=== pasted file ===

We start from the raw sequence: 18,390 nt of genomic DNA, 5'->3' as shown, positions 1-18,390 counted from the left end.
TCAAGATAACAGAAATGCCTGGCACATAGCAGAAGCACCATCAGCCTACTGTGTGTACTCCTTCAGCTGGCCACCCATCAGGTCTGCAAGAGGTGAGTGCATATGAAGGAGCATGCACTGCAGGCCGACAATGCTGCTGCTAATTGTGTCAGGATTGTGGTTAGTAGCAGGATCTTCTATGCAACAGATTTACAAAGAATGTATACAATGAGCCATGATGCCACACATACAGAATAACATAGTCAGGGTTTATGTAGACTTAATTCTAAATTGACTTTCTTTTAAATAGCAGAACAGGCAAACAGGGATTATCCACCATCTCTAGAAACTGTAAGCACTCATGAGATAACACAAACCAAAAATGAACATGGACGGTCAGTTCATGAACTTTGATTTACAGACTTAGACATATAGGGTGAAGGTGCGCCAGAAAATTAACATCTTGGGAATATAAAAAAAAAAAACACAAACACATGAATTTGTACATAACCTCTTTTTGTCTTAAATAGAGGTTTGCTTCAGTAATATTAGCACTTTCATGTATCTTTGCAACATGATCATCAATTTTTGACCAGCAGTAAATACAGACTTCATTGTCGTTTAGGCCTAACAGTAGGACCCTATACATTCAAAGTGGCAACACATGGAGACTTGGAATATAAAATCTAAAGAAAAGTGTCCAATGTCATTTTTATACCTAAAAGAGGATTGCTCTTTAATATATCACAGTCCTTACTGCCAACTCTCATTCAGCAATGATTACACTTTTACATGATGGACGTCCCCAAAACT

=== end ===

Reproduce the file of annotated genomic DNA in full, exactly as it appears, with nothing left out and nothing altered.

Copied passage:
We start from the raw sequence: 18,390 nt of genomic DNA, 5'->3' as shown, positions 1-18,390 counted from the left end.
TCAAGATAACAGAAATGCCTGGCACATAGCAGAAGCACCATCAGCCTACTGTGTGTACTCCTTCAGCTGGCCACCCATCAGGTCTGCAAGAGGTGAGTGCATATGAAGGAGCATGCACTGCAGGCCGACAATGCTGCTGCTAATTGTGTCAGGATTGTGGTTAGTAGCAGGATCTTCTATGCAACAGATTTACAAAGAATGTATACAATGAGCCATGATGCCACACATACAGAATAACATAGTCAGGGTTTATGTAGACTTAATTCTAAATTGACTTTCTTTTAAATAGCAGAACAGGCAAACAGGGATTATCCACCATCTCTAGAAACTGTAAGCACTCATGAGATAACACAAACCAAAAATGAACATGGACGGTCAGTTCATGAACTTTGATTTACAGACTTAGACATATAGGGTGAAGGTGCGCCAGAAAATTAACATCTTGGGAATATAAAAAAAAAAAACACAAACACATGAATTTGTACATAACCTCTTTTTGTCTTAAATAGAGGTTTGCTTCAGTAATATTAGCACTTTCATGTATCTTTGCAACATGATCATCAATTTTTGACCAGCAGTAAATACAGACTTCATTGTCGTTTAGGCCTAACAGTAGGACCCTATACATTCAAAGTGGCAACACATGGAGACTTGGAATATAAAATCTAAAGAAAAGTGTCCAATGTCATTTTTATACCTAAAAGAGGATTGCTCTTTAATATATCACAGTCCTTACTGCCAACTCTCATTCAGCAATGATTACACTTTTACATGATGGACGTCCCCAAAACT